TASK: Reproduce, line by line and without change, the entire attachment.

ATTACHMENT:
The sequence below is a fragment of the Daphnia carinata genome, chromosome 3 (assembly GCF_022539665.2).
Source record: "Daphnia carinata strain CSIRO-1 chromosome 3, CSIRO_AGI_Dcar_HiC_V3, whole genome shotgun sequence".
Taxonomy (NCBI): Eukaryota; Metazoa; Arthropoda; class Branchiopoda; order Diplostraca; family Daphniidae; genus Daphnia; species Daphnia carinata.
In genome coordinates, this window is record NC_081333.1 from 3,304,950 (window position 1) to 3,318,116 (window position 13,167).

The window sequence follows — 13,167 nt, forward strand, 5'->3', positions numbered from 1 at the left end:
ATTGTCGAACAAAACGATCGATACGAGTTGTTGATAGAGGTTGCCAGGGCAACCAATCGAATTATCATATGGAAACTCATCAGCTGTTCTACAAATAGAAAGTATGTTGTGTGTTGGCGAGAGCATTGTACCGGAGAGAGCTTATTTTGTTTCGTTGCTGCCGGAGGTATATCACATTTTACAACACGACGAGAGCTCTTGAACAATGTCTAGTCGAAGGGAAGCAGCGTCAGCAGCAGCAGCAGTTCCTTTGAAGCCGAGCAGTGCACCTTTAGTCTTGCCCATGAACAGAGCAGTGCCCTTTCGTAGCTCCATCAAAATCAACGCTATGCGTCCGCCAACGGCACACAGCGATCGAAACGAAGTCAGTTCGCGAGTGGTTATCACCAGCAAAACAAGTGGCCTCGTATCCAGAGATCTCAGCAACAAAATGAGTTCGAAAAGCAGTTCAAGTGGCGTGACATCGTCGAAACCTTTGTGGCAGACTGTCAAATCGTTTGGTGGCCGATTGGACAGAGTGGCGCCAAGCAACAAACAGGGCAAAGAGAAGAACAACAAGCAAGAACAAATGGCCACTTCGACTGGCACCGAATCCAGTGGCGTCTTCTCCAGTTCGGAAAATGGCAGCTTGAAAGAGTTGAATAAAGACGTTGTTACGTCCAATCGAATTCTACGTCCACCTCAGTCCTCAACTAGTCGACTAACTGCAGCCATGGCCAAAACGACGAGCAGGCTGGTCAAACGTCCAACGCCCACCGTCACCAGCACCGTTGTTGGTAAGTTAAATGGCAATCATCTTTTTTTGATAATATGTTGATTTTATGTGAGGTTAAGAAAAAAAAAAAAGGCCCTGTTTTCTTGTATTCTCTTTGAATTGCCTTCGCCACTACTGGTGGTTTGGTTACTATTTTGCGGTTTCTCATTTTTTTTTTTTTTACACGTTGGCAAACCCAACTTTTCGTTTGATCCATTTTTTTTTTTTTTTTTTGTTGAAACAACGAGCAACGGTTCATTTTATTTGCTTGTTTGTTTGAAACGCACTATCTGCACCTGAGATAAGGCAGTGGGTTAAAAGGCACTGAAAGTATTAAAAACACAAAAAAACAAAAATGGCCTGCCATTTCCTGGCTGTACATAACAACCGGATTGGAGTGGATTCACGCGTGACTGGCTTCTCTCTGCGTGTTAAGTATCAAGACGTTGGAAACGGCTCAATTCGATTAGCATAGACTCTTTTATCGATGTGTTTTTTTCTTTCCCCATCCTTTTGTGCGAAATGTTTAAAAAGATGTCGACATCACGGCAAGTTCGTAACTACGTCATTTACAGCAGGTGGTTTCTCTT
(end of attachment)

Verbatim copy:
The sequence below is a fragment of the Daphnia carinata genome, chromosome 3 (assembly GCF_022539665.2).
Source record: "Daphnia carinata strain CSIRO-1 chromosome 3, CSIRO_AGI_Dcar_HiC_V3, whole genome shotgun sequence".
Taxonomy (NCBI): Eukaryota; Metazoa; Arthropoda; class Branchiopoda; order Diplostraca; family Daphniidae; genus Daphnia; species Daphnia carinata.
In genome coordinates, this window is record NC_081333.1 from 3,304,950 (window position 1) to 3,318,116 (window position 13,167).

The window sequence follows — 13,167 nt, forward strand, 5'->3', positions numbered from 1 at the left end:
ATTGTCGAACAAAACGATCGATACGAGTTGTTGATAGAGGTTGCCAGGGCAACCAATCGAATTATCATATGGAAACTCATCAGCTGTTCTACAAATAGAAAGTATGTTGTGTGTTGGCGAGAGCATTGTACCGGAGAGAGCTTATTTTGTTTCGTTGCTGCCGGAGGTATATCACATTTTACAACACGACGAGAGCTCTTGAACAATGTCTAGTCGAAGGGAAGCAGCGTCAGCAGCAGCAGCAGTTCCTTTGAAGCCGAGCAGTGCACCTTTAGTCTTGCCCATGAACAGAGCAGTGCCCTTTCGTAGCTCCATCAAAATCAACGCTATGCGTCCGCCAACGGCACACAGCGATCGAAACGAAGTCAGTTCGCGAGTGGTTATCACCAGCAAAACAAGTGGCCTCGTATCCAGAGATCTCAGCAACAAAATGAGTTCGAAAAGCAGTTCAAGTGGCGTGACATCGTCGAAACCTTTGTGGCAGACTGTCAAATCGTTTGGTGGCCGATTGGACAGAGTGGCGCCAAGCAACAAACAGGGCAAAGAGAAGAACAACAAGCAAGAACAAATGGCCACTTCGACTGGCACCGAATCCAGTGGCGTCTTCTCCAGTTCGGAAAATGGCAGCTTGAAAGAGTTGAATAAAGACGTTGTTACGTCCAATCGAATTCTACGTCCACCTCAGTCCTCAACTAGTCGACTAACTGCAGCCATGGCCAAAACGACGAGCAGGCTGGTCAAACGTCCAACGCCCACCGTCACCAGCACCGTTGTTGGTAAGTTAAATGGCAATCATCTTTTTTTGATAATATGTTGATTTTATGTGAGGTTAAGAAAAAAAAAAAAGGCCCTGTTTTCTTGTATTCTCTTTGAATTGCCTTCGCCACTACTGGTGGTTTGGTTACTATTTTGCGGTTTCTCATTTTTTTTTTTTTTACACGTTGGCAAACCCAACTTTTCGTTTGATCCATTTTTTTTTTTTTTTTTTGTTGAAACAACGAGCAACGGTTCATTTTATTTGCTTGTTTGTTTGAAACGCACTATCTGCACCTGAGATAAGGCAGTGGGTTAAAAGGCACTGAAAGTATTAAAAACACAAAAAAACAAAAATGGCCTGCCATTTCCTGGCTGTACATAACAACCGGATTGGAGTGGATTCACGCGTGACTGGCTTCTCTCTGCGTGTTAAGTATCAAGACGTTGGAAACGGCTCAATTCGATTAGCATAGACTCTTTTATCGATGTGTTTTTTTCTTTCCCCATCCTTTTGTGCGAAATGTTTAAAAAGATGTCGACATCACGGCAAGTTCGTAACTACGTCATTTACAGCAGGTGGTTTCTCTT